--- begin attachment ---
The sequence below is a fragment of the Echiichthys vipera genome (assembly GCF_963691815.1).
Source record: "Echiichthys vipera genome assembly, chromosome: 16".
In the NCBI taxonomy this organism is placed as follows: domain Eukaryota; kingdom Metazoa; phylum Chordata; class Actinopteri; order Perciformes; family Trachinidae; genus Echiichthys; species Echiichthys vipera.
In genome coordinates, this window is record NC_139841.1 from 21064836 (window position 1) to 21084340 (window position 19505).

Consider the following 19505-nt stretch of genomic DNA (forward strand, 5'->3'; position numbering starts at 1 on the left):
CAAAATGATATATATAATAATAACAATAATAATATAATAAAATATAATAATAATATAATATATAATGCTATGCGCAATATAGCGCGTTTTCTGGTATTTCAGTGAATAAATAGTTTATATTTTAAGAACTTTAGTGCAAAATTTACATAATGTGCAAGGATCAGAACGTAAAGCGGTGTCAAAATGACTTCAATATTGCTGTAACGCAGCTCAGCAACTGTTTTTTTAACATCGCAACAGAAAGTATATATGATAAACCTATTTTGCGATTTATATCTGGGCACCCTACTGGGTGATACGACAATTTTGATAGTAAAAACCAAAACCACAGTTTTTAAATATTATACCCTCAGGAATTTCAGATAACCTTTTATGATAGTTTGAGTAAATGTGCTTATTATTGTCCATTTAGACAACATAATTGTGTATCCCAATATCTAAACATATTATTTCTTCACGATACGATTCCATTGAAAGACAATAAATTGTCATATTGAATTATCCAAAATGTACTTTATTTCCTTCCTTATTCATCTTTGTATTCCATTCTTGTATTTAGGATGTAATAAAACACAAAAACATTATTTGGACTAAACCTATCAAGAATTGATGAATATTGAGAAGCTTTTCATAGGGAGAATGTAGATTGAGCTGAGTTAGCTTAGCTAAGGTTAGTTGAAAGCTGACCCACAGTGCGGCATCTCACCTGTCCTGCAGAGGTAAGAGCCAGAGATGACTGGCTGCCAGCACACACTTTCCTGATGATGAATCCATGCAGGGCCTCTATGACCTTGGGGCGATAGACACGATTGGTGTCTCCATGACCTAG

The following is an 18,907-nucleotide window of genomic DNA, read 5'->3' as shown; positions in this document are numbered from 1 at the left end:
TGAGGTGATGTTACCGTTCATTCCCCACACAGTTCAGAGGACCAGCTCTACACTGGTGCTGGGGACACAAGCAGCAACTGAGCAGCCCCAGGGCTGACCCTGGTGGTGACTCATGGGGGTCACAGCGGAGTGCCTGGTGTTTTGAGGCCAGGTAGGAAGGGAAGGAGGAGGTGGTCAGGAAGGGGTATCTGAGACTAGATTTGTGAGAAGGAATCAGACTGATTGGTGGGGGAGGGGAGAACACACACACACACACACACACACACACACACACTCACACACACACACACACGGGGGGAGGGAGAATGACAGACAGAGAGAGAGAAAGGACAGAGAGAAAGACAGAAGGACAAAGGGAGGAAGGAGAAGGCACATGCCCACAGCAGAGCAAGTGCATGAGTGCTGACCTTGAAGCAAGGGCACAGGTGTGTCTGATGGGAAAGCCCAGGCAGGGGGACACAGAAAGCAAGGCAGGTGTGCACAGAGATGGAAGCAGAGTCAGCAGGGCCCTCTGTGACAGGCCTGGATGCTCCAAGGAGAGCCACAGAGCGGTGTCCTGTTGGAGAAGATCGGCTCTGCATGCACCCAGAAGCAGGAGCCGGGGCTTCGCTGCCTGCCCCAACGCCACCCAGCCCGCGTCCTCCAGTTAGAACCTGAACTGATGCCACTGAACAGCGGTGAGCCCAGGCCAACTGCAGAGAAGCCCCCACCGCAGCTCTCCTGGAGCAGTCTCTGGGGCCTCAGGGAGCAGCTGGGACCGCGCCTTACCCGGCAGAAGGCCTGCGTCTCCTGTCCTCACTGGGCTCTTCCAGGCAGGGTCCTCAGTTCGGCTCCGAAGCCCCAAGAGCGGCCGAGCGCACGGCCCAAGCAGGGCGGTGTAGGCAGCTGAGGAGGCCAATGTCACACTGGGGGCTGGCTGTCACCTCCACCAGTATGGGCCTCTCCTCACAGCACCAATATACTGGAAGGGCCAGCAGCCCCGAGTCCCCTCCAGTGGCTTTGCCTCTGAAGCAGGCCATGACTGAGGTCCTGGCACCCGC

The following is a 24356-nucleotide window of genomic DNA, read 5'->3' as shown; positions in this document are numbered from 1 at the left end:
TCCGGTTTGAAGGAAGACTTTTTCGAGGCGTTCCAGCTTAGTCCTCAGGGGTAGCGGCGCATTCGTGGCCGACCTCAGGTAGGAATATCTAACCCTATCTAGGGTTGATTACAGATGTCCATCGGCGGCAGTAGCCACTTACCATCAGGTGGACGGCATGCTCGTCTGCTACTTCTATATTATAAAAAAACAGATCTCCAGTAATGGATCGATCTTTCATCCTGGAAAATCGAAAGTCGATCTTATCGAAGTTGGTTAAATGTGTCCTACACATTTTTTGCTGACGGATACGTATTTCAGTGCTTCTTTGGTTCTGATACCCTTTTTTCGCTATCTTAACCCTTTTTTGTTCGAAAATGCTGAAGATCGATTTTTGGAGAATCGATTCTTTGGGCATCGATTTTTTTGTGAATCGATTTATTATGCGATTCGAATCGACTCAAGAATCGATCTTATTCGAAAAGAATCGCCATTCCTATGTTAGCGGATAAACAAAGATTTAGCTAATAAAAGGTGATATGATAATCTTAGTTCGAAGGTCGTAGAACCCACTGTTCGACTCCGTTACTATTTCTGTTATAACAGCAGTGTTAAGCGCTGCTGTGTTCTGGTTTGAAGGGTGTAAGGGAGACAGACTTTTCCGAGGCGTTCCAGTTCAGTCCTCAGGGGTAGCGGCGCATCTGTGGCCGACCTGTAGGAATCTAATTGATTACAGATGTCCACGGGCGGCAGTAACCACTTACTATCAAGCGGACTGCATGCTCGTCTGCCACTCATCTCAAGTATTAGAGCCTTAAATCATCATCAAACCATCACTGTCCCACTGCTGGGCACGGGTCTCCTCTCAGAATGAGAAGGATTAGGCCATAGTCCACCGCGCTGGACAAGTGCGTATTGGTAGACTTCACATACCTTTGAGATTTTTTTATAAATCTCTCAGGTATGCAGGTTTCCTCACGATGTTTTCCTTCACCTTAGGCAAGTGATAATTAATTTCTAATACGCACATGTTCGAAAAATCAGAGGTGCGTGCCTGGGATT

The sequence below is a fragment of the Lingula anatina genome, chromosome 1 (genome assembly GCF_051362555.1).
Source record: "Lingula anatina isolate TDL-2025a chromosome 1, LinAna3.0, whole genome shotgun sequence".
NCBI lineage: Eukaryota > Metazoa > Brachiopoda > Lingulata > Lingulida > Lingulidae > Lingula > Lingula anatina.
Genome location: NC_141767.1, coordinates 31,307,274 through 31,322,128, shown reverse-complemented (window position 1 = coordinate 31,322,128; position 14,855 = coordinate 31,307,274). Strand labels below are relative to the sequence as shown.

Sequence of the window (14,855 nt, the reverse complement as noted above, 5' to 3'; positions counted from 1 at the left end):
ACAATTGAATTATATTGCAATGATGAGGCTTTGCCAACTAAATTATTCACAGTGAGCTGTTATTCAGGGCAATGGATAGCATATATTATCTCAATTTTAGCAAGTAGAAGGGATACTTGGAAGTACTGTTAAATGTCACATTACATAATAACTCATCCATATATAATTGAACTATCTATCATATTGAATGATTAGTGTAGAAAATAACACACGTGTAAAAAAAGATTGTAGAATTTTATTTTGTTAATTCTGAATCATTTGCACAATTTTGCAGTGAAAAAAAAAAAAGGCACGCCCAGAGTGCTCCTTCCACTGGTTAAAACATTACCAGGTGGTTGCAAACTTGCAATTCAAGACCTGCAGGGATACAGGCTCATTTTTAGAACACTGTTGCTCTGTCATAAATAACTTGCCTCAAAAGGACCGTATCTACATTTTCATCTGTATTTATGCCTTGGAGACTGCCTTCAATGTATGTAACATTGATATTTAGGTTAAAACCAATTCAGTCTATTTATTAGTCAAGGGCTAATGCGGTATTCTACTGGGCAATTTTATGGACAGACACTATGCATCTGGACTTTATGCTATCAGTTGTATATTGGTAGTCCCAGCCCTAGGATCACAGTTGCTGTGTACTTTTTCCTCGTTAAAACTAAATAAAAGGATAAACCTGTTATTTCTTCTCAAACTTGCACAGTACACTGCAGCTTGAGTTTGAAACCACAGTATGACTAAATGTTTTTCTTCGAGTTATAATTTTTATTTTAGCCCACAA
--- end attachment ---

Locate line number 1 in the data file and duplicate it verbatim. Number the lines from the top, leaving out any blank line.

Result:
The sequence below is a fragment of the Echiichthys vipera genome (assembly GCF_963691815.1).